Advertisement

Pharmaceutisch Weekblad

, Volume 13, Issue 5, pp 198–206 | Cite as

Pharmacokinetics, N1-glucuronidation and N4-acetylation of sulfamethomidine in humans

  • T. B. Vree
  • E. W. J. Beneken Kolmer
  • Y. A. Hekster
Articles

Abstract

Sulfamethomidine metabolism was studied in 6 volunteers. In humans, only N1-glucuronidation and N4-acetylation take place, leading to the final double conjugate N4-acetylsulfamethomidine N1-glucuronide. The N1-glucuronides were directly measured by high pressure liquid chromatography. Fast and slow acetylators show a similar half-life for sulfamethomidine (26±6 h) and its conjugates sulfamethomidine N1-glucuronide (26±6 h) and N4-acetylsulfamethomidine (36±16 h). Approximately 50–60% of the oral dose of sulfamethomidine is excreted in the urine, leaving 40–50% for excretion into bile and faeces. The main metabolite of sulfamethomidine is its N1-glucuronide, which accounts for 36±7% of the dose, followed by N4-acetylsulfamethomidine (16±8%). N1-glucuronidation results in a 75% decrease in protein binding of sulfamethomidine. N4-acetylsulfamethomidine and its N1-glucuronide showed the same high protein binding of 99%. The renal clearance of N4-acetylsulfamethomidine is 7.9±2.2 ml/min and approximately 20 times as high as that of the parent drug (0.46±0.16 ml/min). Total body clearance of sulfamethomidine is 4.5±0.9 ml/min and the volume of distribution in steady state 10.6±1.7 1. No measurable plasma concentrations of the N1-glucuronides from sulfamethomidine are found in plasma. This may be explained by renal glucuronidation after active tubular reabsorption.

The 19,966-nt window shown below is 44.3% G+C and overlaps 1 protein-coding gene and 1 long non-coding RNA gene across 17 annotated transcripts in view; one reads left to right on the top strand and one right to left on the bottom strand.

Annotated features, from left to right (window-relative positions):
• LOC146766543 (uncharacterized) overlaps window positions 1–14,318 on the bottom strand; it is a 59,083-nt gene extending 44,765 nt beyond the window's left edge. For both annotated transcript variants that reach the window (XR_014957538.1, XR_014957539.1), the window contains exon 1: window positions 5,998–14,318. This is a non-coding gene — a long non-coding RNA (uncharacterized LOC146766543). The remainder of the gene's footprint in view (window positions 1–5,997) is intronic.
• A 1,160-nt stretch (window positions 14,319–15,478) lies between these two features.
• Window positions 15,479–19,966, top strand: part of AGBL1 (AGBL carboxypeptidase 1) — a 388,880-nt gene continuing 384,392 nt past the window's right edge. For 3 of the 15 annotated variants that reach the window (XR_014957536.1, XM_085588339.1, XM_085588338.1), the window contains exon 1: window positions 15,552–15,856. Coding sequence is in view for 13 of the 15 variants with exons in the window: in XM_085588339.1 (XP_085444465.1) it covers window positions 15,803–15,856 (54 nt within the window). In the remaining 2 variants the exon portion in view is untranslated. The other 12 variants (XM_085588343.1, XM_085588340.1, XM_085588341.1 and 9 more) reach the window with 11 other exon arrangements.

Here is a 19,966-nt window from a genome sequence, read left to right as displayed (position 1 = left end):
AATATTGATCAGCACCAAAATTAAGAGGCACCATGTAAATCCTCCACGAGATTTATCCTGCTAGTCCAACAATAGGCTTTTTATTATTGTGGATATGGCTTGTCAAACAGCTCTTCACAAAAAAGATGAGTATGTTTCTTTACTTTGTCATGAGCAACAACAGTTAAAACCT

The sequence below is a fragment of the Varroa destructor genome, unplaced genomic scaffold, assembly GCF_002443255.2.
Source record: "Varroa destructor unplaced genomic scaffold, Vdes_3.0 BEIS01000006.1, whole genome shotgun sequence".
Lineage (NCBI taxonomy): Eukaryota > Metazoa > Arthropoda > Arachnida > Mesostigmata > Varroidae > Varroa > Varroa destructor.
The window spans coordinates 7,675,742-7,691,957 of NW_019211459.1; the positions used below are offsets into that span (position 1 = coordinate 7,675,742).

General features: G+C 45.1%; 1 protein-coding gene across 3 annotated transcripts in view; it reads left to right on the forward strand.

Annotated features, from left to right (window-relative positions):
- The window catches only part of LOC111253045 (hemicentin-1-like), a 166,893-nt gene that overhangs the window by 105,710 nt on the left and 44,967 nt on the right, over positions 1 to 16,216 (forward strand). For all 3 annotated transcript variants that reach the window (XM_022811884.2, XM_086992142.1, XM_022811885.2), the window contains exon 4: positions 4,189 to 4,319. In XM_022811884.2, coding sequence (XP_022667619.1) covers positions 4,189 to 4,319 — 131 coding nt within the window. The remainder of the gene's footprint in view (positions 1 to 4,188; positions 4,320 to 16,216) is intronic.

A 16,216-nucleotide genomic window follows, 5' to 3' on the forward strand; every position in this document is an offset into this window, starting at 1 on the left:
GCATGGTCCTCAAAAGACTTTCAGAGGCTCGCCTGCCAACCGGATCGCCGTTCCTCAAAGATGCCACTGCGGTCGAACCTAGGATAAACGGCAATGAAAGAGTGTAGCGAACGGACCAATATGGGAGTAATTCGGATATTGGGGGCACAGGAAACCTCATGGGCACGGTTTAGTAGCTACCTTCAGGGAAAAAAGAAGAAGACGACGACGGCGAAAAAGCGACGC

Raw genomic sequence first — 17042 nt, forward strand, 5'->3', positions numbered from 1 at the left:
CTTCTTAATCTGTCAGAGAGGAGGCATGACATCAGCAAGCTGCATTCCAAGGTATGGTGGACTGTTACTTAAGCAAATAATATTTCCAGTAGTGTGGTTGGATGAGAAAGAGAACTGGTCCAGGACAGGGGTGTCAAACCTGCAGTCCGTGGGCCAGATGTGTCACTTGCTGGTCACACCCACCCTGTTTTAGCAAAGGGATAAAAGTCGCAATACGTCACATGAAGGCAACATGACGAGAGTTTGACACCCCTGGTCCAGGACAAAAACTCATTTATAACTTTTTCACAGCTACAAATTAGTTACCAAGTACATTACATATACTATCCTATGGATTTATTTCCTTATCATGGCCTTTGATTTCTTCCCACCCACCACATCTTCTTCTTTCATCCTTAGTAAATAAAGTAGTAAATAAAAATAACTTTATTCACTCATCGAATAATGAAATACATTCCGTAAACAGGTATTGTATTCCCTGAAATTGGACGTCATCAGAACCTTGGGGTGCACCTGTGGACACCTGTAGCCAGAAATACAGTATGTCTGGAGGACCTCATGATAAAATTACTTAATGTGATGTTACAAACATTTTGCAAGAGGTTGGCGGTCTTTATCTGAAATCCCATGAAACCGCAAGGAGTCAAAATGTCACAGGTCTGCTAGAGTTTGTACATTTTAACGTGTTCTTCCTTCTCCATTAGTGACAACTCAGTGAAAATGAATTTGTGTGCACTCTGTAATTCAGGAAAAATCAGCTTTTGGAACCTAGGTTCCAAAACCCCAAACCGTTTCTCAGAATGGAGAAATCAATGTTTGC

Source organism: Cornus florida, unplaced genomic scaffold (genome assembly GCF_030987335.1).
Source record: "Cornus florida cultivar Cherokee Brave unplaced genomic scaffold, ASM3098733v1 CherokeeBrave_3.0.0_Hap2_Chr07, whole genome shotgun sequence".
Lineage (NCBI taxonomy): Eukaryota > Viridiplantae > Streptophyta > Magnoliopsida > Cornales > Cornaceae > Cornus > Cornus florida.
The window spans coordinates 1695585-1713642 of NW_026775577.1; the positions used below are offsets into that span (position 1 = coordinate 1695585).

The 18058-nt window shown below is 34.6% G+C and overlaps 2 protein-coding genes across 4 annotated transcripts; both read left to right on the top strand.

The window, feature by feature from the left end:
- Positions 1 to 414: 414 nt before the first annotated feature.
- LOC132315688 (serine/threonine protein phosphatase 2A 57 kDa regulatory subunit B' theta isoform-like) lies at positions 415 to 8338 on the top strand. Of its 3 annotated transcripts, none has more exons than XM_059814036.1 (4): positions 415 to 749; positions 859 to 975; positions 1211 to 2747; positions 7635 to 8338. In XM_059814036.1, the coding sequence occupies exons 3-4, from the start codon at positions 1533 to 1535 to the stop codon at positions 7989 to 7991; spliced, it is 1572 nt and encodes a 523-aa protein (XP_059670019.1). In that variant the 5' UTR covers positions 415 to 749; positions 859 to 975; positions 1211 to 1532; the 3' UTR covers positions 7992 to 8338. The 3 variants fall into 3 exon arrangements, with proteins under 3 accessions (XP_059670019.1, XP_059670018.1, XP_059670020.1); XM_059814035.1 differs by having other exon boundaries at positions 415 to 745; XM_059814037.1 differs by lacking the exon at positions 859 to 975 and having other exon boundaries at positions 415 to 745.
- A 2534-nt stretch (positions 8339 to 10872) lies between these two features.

Keywords

Clearance, renal Clinical trials Glucuronidation Metabolism Pharmacokinetics Protein binding Sulfamethomidine 

Preview

Unable to display preview. Download preview PDF.

Unable to display preview. Download preview PDF.

References

  1. 1.
    Cooper LZ, Madoff MA, Weinstein L. Absorption and excretion of sulfamethomidine, a ‘long-acting’ sulfonamide. Antibiot Chemother 1962;12:618–29.Google Scholar
  2. 2.
    DiCarlo FJ, Malament SG, Haynes LJ, Phillips GE. Metabolism of N1-(2-methyl-6-methoxy-4-pyrimidmyl)-sulfanilamide (sulfamethomidine) in man. Toxicol Appl Pharmacol 1963;5:61–70.Google Scholar
  3. 3.
    Matilla MJ, Takki S, Heino AE. Serum levels and urinary excretion of sulphamethomidine in the presence of other drugs. Scand J Clin Lab Invest 1970;25(Suppl 113):95.Google Scholar
  4. 4.
    Ueda M, Tsurui Y, Koizumi T. Studies on metabolism of drugs. XII. Quantitative separation of metabolites in human and rabbit urine after oral administration of sulfamonomethoxine and sulfamethomidine. Chem Pharm Bull 1972;20:2042–6.Google Scholar
  5. 5.
    Vree TB, Hekster YA, Tijhuis MW, Baakman M, Oosterbaan MJM, Termond EFS. Effects of methoxy groups in the N1-substituent of sulfonamides on the pathways of elimination in man. Pharm Weekbl [Sci] 1984;6:150–6.Google Scholar
  6. 6.
    DiCarlo FJ, Malament SG, Haynes LJ, Phillips GE. Metabolism of N1-(2-methyl-6-methoxy-4-pyrimidinyl)-sulfanilamide (sulfamethomidine) in the rat, the rabbit and the dog. Toxicol Appl Pharmacol 1962;4:475–88.Google Scholar
  7. 7.
    Padeiskaya EN, Polukhina LM, Pershin GN. Experimental study of sulformethoxine (Fanazyl) and sulfamethomidine (Methofadine). Farmakol Toksikol 1971;34:609–14.Google Scholar
  8. 8.
    Adamson RH, Bridges JW, Kibby MR, Walker SR, Williams RT. The fate of sulphadimethoxine in primates compared with other species. Biochem J 1970;118:41–5.Google Scholar
  9. 9.
    Bridges JW, Walker SR, Williams RT. Species differences and excretion of sulphasomidine and sulphamethomidine. Biochem J 1969;111:173–9.Google Scholar
  10. 10.